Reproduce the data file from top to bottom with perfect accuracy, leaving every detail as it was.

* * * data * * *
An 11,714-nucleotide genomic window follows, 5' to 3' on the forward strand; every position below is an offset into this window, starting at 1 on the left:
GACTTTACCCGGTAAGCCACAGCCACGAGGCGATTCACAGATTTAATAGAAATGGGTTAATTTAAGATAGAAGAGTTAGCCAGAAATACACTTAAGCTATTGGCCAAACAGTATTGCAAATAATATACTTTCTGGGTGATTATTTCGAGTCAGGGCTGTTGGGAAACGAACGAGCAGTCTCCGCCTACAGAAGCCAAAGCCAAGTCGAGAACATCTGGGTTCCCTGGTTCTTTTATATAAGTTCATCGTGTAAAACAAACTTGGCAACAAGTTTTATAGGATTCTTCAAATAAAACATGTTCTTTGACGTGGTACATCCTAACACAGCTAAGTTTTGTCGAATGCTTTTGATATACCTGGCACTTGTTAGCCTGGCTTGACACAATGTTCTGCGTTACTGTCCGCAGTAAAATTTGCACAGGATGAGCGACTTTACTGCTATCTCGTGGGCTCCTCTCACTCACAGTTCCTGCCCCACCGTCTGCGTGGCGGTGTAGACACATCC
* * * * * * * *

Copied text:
An 11,714-nucleotide genomic window follows, 5' to 3' on the forward strand; every position below is an offset into this window, starting at 1 on the left:
GACTTTACCCGGTAAGCCACAGCCACGAGGCGATTCACAGATTTAATAGAAATGGGTTAATTTAAGATAGAAGAGTTAGCCAGAAATACACTTAAGCTATTGGCCAAACAGTATTGCAAATAATATACTTTCTGGGTGATTATTTCGAGTCAGGGCTGTTGGGAAACGAACGAGCAGTCTCCGCCTACAGAAGCCAAAGCCAAGTCGAGAACATCTGGGTTCCCTGGTTCTTTTATATAAGTTCATCGTGTAAAACAAACTTGGCAACAAGTTTTATAGGATTCTTCAAATAAAACATGTTCTTTGACGTGGTACATCCTAACACAGCTAAGTTTTGTCGAATGCTTTTGATATACCTGGCACTTGTTAGCCTGGCTTGACACAATGTTCTGCGTTACTGTCCGCAGTAAAATTTGCACAGGATGAGCGACTTTACTGCTATCTCGTGGGCTCCTCTCACTCACAGTTCCTGCCCCACCGTCTGCGTGGCGGTGTAGACACATCC